There *WERE* Atari ST floppy drives that used that single-row non-standard connector.  Here is a post.....

 

http://atariage.com/forums/topic/163308-rear-pcb-board-inside-atari-sf-314354-external-floppy-drive/#entry2016306

 

.....that proves the existence of that fact.  I'd like to know what the power jack looks like on that board, if AA user save2600 still has it.  As I was saying, some of the ST drives moved away from the 12V and changed the power connector.  I thought this coincided with the move to the single-row (non-standard) connector, and the gender-reversal of the power connector.  However, I think your XF351 appears to have the same gender as the "standard" (original) ST external drive.  This is just too confusing.

 

Does the power supply for your XF351 put out both the 5V and 12V, and even if it does, does the drive mech actually use both of them, or just the 5V?  I thought the ST drives with the non-standard single-row connector operated on purely 5V.

 

That's a really nice, rare drive, in any case.  I'm surprised that they even managed to print up a box for something that was not released.  I would have *surely* bought one, and it wouldn't have cost Atari that much to make them, as they're largely recycling ST components (case, mech, box, etc.).  I suppose it was the existing 5 1/4 software base that ruled it out.  Whoever the guy is who paid big bucks for the Atari 815 should buy this and put it next to the 815.  That's what I'd do, if I had such a  collection!

  :)



#71 _The Doctor__ OFFLINE  

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Posted Thu Nov 13, 2014 12:34 PM

You would be surprised what Atari manufactured had in warehouses and never sold....They couldn't even keep track of where and what stuff was....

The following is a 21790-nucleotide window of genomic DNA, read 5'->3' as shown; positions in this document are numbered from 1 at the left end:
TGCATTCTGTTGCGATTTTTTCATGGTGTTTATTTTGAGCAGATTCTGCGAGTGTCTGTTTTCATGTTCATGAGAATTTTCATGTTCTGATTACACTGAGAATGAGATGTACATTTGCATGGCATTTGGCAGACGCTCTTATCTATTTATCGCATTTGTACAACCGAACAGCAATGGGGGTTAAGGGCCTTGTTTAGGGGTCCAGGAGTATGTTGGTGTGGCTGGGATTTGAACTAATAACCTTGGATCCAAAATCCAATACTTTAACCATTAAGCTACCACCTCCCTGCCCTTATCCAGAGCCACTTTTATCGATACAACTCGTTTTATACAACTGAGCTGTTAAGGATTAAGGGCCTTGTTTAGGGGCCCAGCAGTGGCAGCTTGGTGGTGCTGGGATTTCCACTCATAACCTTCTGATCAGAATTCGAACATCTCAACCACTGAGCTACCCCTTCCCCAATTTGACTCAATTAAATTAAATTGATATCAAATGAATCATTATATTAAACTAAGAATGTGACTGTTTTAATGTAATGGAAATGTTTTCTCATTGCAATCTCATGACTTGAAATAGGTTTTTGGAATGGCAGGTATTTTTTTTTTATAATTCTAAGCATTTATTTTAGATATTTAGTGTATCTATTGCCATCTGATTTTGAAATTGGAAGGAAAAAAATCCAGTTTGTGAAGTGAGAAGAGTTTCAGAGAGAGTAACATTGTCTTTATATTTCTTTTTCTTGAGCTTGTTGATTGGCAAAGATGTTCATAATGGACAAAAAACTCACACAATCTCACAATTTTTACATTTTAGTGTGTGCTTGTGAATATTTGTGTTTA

#72 BillC OFFLINE  

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Posted Thu Nov 13, 2014 5:29 PM

Especially 825 printers! Atari lost track of an entire warehouse full of them.

http://www.atarimuse...00/825/825.html



#73 bob1200xl OFFLINE  

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Posted Fri Nov 14, 2014 5:14 PM

I found a belt at www.kenselectronics.com that fits just right.

 

Set the XF351 to D2:,

 

Booted DOS 2.0 in D1:.

 

Formatted a 3.5 in D2: and wrote DOS.

 

Set the XF351 to D1:.

 

Booted Dos 2.0 off of the XF351.

 

Works great!

 

I do not know, however, how to set it into DD or any other state (like high-speed SIO).

 

I'll put it back on ebay.

 

Thanks for the help!

 

Bob



#74 _The Doctor__ OFFLINE  

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Posted Fri Nov 14, 2014 5:19 PM

try DOS XE,

 

it may surprise you!

 

Please post the belt you purchased stock number et al..... You will be helping ST and 800 users alike!



#75 bob1200xl OFFLINE  

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Posted Fri Nov 14, 2014 5:37 PM

It didn't like DOSXE, who thought it was an 810...

 

Didn't like SDX, either. DOS 2.0 and MyDOS were happy campers.

 

The belt p/n is:  AV-FBS9.9